Top-level government talks called into Colchester Hospital crisis
- Credit: Archant
An Essex MP has called urgent talks with the health secretary about the ongoing crisis at Colchester Hospital.
Sir Bob Russell suggested he had been misguided into thinking the hospital was on course to turn round its fortunes before revelations surfaced of staff being unable to cope with patient demand.
The Colchester MP said that despite sensing a corner had been turned following a meeting with the hospital’s chief executive a fortnight ago, he was now under the impression that the corner had “not even been reached”.
His comments come after patients were asked to stay away from Colchester Hospital’s accident and emergency department unless they had a serious or life threatening condition.
It followed news on Thursday that a major internal incident had been declared at the hospital as it hit capacity. The Care Quality Commission (CQC) had raised concerns over safeguarding following an inspection the day before.
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A review found staff stretched to look after too many patients with not enough beds.
Although specific figures were not given, health chiefs said the number of attendances at A&E had stayed high all year round, instead of following a seasonal trend.
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Sir Bob said: “I had a meeting with the hospital’s interim chief executive two weeks ago, and left with the distinct impression that the corner had been turned.
“What I am now hearing suggests that the corner has not even been reached.
“I am urgently raising my concerns with the secretary of state for health, Jeremy Hunt.”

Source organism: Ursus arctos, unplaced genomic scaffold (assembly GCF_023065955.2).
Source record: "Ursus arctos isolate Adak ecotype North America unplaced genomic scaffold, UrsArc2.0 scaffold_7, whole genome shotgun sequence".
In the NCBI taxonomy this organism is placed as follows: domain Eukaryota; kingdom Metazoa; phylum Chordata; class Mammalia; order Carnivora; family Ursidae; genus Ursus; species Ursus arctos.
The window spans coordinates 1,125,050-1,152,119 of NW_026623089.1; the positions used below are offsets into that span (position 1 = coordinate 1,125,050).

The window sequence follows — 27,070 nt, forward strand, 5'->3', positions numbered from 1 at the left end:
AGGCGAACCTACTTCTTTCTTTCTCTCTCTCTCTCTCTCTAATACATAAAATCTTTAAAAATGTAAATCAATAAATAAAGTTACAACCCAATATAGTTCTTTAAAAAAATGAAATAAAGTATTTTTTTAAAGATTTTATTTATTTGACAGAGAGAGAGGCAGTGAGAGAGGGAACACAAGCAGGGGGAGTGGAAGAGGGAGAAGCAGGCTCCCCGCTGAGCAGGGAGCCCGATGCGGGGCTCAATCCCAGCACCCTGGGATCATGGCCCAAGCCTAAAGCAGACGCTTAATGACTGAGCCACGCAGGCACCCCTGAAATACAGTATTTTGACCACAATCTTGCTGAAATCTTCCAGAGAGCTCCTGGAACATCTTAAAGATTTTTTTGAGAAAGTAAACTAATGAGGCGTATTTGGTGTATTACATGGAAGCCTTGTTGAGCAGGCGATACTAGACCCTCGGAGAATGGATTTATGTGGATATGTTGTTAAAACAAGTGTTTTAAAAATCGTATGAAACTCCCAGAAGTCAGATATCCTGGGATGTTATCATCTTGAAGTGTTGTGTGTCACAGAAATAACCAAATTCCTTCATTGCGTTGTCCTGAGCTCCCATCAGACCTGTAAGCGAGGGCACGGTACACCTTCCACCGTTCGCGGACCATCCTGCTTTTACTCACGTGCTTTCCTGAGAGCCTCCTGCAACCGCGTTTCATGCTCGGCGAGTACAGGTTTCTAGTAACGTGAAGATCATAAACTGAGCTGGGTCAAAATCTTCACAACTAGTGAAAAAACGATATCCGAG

The major incident is now likely to last into the week, with bosses urging the public to think twice before they visit A&E.
Dr Shane Gordon, chief clinical officer at the North East Essex Clinical Commissioning Group (CCG), said: “A&E should only be used for critical or life-threatening situations requiring medical attention, such as loss of consciousness, heavy blood loss, suspected broken bones, persistent chest pain, difficulty breathing, overdoses, ingestion or poisoning.
“It is vital that emergency services are free to help people with the greatest need. Patients with minor injuries which do not require a visit to A&E, such as cuts, wounds, sprains, strains and minor burns, can also be treated at walk-in medical centres or minor injury units across north east Essex.
“This will significantly help to relieve pressure on the hospital’s A&E teams and reduce waiting times for all patients.”
The problem at Colchester Hospital has been compounded by a lack of available beds in other departments, meaning patients are unable to move through A&E.
Demand at the front end has been labelled “unprecedented”, leading to a whole hospital review of demand, capacity, staffing levels and discharge processes, and other opportunities for improvement.
Patients are now being advised to treat themselves for simple illness and minor cuts, sprains and burns, and to keep simple painkillers and cough remedies in a safe place at home and “have a first aid kit handy”.